Every country has unique electricity needs and it's own electricity mix, depending on its environment, policies, import and export balance and demand.
In this presentation we are taking a look at energy sources in the EU. We will explore where our energy comes from and take a closer look at low-carbon energy sources through statistical data from EU and its member states.
Embeded interactive presentation
In this presentation we’ll take a look at energy sources in the EU. We will explore where our energy comes from and take a closer look at low-carbon energy sources through statistical data from EU and its member states.
The information in this presentation is taken from a publication of Eurostat (ali Eurostat’s publication), called Shedding light on energy in the EU.
We developed the content of this presentation with the expert support by Mojca Suvorov from the Statistical Office of the Republic of Slovenia, a partner of Eurostat in the European Statistical System.
2. CENTRAL PART – CONTENT
Lighting, heating, moving, producing... (se doda infomacija da gre za citat s spletne strani)
...energy is vital for our day-to-day life. Without energy, people and businesses cannot function. Turning on our computers or starting our cars are actions that we take for granted, yet they represent the final stage of a complex process.
First of all, energy resources have to be extracted from our environment. Primary energy sources are transformed into energy products available for consumption. For example crude oil is transformed into motor gasoline, while fossil, nuclear and renewable energy are transformed into electricity.
Statistics can help to make the complex process of energy use more understandable. It can help us answer basic questions such as:
• Where does our energy come from?
• How dependent are we on energy imports?
• Which kind of energy do we consume in the EU and how much does it cost?
• Are we efficient in the consumption of energy?
• How much greenhouse gas do we emit in the EU?
The Eurostat has launched a virtual guided tour of Energy Statistics, 2020 edition:
In this tour, you can find information about the European Green Deal and the Energy Union, types of energy available in Europe, types of energy we consume and the links between energy and the environment. We will focus on the question “what energy is available in the EU?”.
/Izjava strokovnjaka, vprašanje: Kako nam poznavanje statističnih podatkov koristi za sprejemanje boljših odločitev?/
To get the answer to this question, you need data. Reliable, comparable, high quality data. It is important for users to know where to find data and how to use them.
Slovene statistical office produce high quality data to support the decisions on various levels - our users are researchers, decision-makers, journalists, students and general public. Statistical data are disseminated via different channels: starting from the web site with over 600 press releases annually to the freely available data base, with over billion data points, but also on a facebook and twitter acconuts of the office.
The partnership of national statistical offices and Eurostat in the European statistical system is a guarantee that data are reliable, comparable and appropriate for decision making on a national and EU level. Slovenia and other EU member states provide national statistics to Eurostat for the production of European statistic – which is used also in the publication Shedding light on energy in EU.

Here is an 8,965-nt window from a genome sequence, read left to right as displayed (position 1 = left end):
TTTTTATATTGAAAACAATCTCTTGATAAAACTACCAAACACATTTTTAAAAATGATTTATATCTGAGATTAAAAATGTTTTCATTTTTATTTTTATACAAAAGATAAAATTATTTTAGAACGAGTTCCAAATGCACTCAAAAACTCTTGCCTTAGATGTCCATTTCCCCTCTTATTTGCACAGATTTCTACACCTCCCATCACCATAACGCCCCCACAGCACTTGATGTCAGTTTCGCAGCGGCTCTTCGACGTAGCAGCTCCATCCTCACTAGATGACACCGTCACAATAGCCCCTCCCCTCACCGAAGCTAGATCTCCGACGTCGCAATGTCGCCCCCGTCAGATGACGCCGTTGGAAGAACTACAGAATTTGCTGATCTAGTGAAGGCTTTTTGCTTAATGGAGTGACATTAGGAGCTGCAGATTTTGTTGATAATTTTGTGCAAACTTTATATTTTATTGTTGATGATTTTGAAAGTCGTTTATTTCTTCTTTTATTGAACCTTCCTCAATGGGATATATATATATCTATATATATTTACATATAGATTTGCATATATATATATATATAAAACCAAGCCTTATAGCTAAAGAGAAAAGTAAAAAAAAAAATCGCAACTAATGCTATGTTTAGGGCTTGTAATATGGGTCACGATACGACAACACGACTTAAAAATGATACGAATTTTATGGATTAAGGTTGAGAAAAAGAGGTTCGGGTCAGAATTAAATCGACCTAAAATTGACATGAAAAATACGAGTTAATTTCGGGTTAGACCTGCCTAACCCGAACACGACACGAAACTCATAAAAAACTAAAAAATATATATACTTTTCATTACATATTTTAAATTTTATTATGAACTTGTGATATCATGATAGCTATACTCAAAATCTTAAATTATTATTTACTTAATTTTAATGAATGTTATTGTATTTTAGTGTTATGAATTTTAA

Where does our energy come from?
The energy available in the European Union comes from energy produced in the EU and from energy imported from third countries. To get a good overview of the total energy available in the EU, energy production should always be put in context with imports. In 2018, the EU produced around 42 % of its own energy, while 55 % was imported.
The energy mix in the EU was mainly made up by five different sources in 2018: Petroleum products (including crude oil) (36 %), natural gas (21 %), solid fossil fuels (15 %), renewable energy (15 %) and nuclear energy (13 %).
The shares of the different energy sources in the total energy available vary considerably between Member States. Petroleum products, natural gas and fossil fuels account for a significant share in countries such as Cyprus, Italy, the Netherlands, Estonia and Poland. Low-carbon sources are stronger in other countries. Nuclear energy, a low-carbon energy source, accounts for 42 % in France and 32 % Sweden, while renewables have the highest share of 39 % in both Latvia and Sweden.
Let's take a look at the share of low-carbon energy sources in EU member states.
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As we click on renewable energy sources, we can see a graph representing the shares of renewables in EU member states. European average is marked with the EU flag, the countries on the left are below average and those on the right have a share of renewables higher than the EU average. Among NEWCOMERS consortium member states, Sweden, Italy and Slovenia have the largest shares and are above the European average.
And now a quick look at nuclear energy, another low-carbon energy source. Here we can see the EU average, on the left countries with lower than average share or without nuclear energy, and on the right we can see those with higher shares. Among NEWCOMERS countries, Sweden and Slovenia have the largest shares of nuclear energy.
If you're interested to learn more about energy sources in the EU, follow the link on the slide.
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This multimedia content is licensed under a Creative Commons Attribution-ShareAlike (CC BY-SA) 4.0 License.
However, the license of the specific external resource(s) referred to in this presentation might differ from CC BY-SA 4.0 license and therefore needs to be checked before remix, adaptation, or other kinds of reuse. More info »